Cebolla is the only place in Dallas where you can find the sought-after Esperanza Rose, a pink beauty that hails from Ecuador. You can see Cebolla’s other blooms on display at The Mansion Restaurant and the Dallas Country Club, then take one of their how-to-arrange classes so you can re-create the look at home.
Jennifer and Adam Littke opened Set & Co. in 2015 in a 1922 brick mercantile building in Oak Cliff. They keep surprising us by unearthing well-crafted kitchen wares that are also works of art. Even the tiny teaspoons are pretty. Every item sticks to a utilitarian, minimalist sensibility.
Once upon a time, Christine Visneau ran Little Bean, a kid’s shop so dreamy that grownups turned green with envy. They too wanted well-made giftables from indie artisans the world over. Then, last spring, this Visneau-curated boutique appeared in the Adolphus with Stetson hats, silk handkerchiefs from Denver, locally engraved Zippos, and even French trinkets for young ’uns. May we all give happily ever after.
The used vinyl selection at this 15,500-square-foot record shop will have you crate-digging for hours. After you’ve filled your arms with ’70s funk singles and ’80s new wave albums, head over to the listening section and give them a spin. They sell new releases here, too. But we come for the oldies.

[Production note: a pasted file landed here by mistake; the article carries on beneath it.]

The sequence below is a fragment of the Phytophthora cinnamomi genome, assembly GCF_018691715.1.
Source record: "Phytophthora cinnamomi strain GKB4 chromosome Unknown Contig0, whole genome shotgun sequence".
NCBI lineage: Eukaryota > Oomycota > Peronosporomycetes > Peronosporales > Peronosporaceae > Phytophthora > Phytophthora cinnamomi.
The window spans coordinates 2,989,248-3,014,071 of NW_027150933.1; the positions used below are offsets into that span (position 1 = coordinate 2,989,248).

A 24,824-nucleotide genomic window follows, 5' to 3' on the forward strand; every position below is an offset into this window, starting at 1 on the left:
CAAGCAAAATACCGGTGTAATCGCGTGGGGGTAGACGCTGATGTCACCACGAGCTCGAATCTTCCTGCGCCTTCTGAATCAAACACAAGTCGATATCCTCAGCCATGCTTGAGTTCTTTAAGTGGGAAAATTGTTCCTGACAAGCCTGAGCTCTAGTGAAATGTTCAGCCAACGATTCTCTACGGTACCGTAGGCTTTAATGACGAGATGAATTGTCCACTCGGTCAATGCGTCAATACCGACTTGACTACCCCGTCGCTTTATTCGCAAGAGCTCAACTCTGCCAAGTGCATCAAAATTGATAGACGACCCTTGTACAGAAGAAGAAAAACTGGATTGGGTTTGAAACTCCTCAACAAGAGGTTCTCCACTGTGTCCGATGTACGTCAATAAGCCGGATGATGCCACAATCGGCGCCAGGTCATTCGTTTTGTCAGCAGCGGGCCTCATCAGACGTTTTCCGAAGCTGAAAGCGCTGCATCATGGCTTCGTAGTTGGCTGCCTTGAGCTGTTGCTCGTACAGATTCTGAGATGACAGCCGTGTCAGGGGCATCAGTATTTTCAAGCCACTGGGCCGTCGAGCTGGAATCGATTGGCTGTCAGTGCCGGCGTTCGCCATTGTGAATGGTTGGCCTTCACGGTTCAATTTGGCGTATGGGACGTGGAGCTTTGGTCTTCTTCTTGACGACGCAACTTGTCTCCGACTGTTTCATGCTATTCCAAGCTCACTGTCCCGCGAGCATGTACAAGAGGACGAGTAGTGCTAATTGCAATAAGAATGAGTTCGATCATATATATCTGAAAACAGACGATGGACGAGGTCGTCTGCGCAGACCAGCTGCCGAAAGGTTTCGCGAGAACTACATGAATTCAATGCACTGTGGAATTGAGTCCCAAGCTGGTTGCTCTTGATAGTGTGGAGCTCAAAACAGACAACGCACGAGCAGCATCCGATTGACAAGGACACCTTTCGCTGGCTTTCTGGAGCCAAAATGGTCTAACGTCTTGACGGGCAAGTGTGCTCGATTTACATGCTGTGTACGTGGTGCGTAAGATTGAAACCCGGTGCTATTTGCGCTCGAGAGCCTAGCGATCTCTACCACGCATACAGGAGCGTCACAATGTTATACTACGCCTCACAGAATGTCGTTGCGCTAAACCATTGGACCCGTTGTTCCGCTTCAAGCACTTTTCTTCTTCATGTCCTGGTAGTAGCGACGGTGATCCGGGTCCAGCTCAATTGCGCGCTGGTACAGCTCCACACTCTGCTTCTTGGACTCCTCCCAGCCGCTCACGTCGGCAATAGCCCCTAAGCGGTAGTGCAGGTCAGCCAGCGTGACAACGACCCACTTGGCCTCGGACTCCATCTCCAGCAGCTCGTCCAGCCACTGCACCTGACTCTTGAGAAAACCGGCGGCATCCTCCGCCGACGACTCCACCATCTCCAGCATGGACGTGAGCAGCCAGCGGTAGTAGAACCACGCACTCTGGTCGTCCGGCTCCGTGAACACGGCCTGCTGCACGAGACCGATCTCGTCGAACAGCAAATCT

Donald Fowler has completely transformed the Nasher’s once-uninspiring gift shop into a collection of creative finds, from smartly sourced European decor to a well-considered section for creative-minded kiddos—all tied together with a welcome sense of humor.
Pieces from Scott + Cooner always seem to fit in with our modern leanings but they never look cold. The clean lines add dimension and depth to a room but manage to stay friendly and inviting. We especially love to add a swoop of high drama with a structural Foscarini floor lamp.
Established in Garland more than eight decades ago, when its primary customers were farmers, Roach Feed & Seed continues to thrive near a recently revitalized downtown. Today, you’ll find more modern concessions (like dog food), as well as garden seed, livestock feed, and live parakeets